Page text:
With the government clearing the way for higher foreign investment in retail, industry is optimistic. But there are concerns about the state of the retail business and the absence of a charted growth path. Retail consultant Sq Ft, which is working with retailers like InOrbit, argues for a revamp of retail strategies instead of constructing more malls in the country, while at the same time paying more attention to the real estate aspect. Rajan Vernekar, director; Shashikala Venkatraman, managing director-India, and Priyanka Purkayastha, research consultant, shared their views with Moneylife.
Moneylife (ML): How would you explain the highs and lows of Indian retail and mall development?
Rajan Vernekar (RV): We must remember that Indian retail is very recent, and hence, most of its problems exist because many people don't know how to handle this new asset class. Modern retail started by aping the West, and it didn't work out. India's consumption demands are very different.
On the real estate side, developers were used to building residential units and were at a loss to provide appropriate designs. What they failed to realise is that a mall is a long-term business, not a one-time deal.
Shashikala Venkatraman (SV): It's like a branded consumer product. Once you have invested in it, you have to stick to it to see the benefits. So developers who are putting money in malls have to have a long-term view. Instead, they viewed malls as buildings and resorted to strata selling, not realising that they have to manage that asset and help in its growth to realise their own capital gains before exiting.
ML: What kind of Government policies can aid or hinder the growth of retail in India
RV: In the metros, land prices are skyrocketing. So once you build a mall, you have to stay with it to recover the cost. And a mall doesn't work unless consumers come in and buy, so you have to promote it, which many people don't understand. That is one of the major drawbacks in many malls, especially those built between 1999 and 2003. The problem is that under Indian Law, there are no norms related to retail spaces and developments. The government doesn't specify where a mall can come up without causing inconvenience to local residents, and what kind of designs will then be viable. Hence, developers just copy designs of public buildings.
SV: For malls, it is best to build just ground plus two levels. It has been seen that for every extra floor, there is 20%-25% less footfall. But developers build as much as possible to utilise the FSI (floor space index), not knowing why or how. They can't use it, neither lease it. They can build something else in that extra space; which will be synergetic with the mall. Today's mall developments are better, what we call the 4th generation of malls.
ML: Why are the big, new age malls unsustainable?
RV: Well, most of these emerged in 2006-2007 after the success of the second generation malls. These malls crowded the scene, and opted for unrealistic designs. They thought big was good, and declared projects with area of 3 million sq ft! How do you manage such an area? Then came the downturn in 2008. Now, many retailers have scaled down their projects.
ML: So who are the retailers who are actually going strong today?
RV: After 2003, international architects and knowledge partners specialising in retail came in. Malls which made the most of these resources are still going strong, like Inorbit Malad (at Malad, a Mumbai suburb) or Select City in Delhi. But they had the advantage of being among the first players and understanding their needs before others. Their followers don't have that advantage, because there is increased competition. Now, you cannot succeed unless you create your own niche and differentiate yourself from the rest.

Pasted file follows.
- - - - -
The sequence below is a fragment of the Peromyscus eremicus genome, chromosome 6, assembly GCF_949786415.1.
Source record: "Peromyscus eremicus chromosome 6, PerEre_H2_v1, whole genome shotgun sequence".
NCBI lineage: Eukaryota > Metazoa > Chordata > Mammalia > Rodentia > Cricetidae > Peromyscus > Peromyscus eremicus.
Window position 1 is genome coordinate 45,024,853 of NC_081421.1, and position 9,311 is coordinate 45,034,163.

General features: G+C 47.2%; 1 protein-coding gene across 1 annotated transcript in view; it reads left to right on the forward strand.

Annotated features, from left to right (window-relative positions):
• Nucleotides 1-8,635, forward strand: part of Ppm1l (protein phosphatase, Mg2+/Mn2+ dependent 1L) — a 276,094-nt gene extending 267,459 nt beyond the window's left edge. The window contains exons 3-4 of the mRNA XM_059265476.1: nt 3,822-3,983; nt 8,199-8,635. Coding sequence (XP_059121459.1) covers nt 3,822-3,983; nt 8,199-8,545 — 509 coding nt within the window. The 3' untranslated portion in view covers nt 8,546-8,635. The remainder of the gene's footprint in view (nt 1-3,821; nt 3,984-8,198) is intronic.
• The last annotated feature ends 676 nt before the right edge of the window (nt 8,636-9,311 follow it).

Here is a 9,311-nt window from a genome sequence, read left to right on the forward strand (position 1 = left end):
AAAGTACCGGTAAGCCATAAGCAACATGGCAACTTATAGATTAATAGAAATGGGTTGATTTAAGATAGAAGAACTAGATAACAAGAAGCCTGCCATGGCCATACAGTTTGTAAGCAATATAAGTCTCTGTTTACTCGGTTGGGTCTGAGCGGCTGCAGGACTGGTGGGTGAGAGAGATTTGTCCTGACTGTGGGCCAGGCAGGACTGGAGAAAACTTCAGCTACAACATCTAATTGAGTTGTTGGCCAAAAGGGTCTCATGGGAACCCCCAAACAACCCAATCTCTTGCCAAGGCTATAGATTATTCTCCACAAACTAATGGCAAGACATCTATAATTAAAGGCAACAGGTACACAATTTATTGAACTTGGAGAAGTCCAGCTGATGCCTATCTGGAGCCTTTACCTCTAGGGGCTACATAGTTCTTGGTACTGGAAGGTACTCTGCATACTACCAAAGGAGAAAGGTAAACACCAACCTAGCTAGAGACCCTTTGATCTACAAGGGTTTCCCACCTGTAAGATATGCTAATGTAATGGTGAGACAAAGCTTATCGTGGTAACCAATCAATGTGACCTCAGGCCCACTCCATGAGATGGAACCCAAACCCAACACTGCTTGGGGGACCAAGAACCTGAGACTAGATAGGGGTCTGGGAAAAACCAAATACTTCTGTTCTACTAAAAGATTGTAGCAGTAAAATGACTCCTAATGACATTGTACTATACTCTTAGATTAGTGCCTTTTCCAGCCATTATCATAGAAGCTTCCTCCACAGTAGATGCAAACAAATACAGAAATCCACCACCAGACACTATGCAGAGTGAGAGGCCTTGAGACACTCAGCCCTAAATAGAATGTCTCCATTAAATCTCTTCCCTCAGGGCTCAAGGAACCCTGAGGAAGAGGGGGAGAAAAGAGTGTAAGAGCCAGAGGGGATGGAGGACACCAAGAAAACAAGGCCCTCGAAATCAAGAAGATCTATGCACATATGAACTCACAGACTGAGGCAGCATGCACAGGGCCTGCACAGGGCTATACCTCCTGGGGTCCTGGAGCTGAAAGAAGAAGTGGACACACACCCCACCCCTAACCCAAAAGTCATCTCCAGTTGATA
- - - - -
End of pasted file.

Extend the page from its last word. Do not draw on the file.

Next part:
ML: Today, we see more malls than people. How can a retailer sustain himself in this competition?
SV: The scene is too crowded in some places, because everyone wants to build a mall. Most malls look exactly alike. You have to know your catchment, and you have to decide on the price points. You cannot have very expensive luxury brands or very base-level prices.
The other problem lies with the developers, because they do not pay attention to the mix in the malls. The large anchor stores are the ones that bring in the traffic, and those have to blend in with the others. So if you have a basic value brand like Hypermarket, you cannot have fashion retail which is very expensive. The merchandise is the same in every mall, because all of them have the same brands. It is the mixing of brands that gives it an individualistic flavour.
ML: What about the retail boom in tier-II, tier-III cities?
SV: I don't believe in the word 'boom', so let's just say that retail development in a tier-II or tier-III city has to happen according to its scale. In a small place like Aurangabad, you cannot have 20 malls. But unfortunately, in such places, after the initial ventures succeeded, developers rushed in and crowded the scene.
ML: Talking about FDI, what kind policies can the government frame?
SV: If you have to have FDI, the government needs to manage that investment. Let's take food-grains-due to poor transportation and storage, we lose 40% of our produce. Policies should focus on the back-end logistics and infrastructure that will support both the big and small retailers. Private foreign retailers can give (us) the knowhow.
The government should plan things, specify what the most viable position for a mall is, and lay down norms both for developers and mall managers.
ML: In the West, we see that a lot of public buildings and malls are managed by REITs and REMFs. Are they viable in India?
RV: It will help, because these REITs and REMFs will bring in their own expertise.
SV: There are also many specialised investors who focus on retail and retail real estate and they bring their expertise of design, management and marketing. But the disadvantage is that there is no clear-cut exit option for an investor who is invested in REIT or REMF.
ML: What insights can you give on Indian shoppers in malls?
Priyanka Purkayastha: In the West, a mall is a place for shopping and transaction only, so they do not have food courts, restrooms, changing rooms, because people are not expected to hang around there for long. India views values differently. We want to multitask. The same holds true for the malls. These are not simply shopping centres, these are social hubs.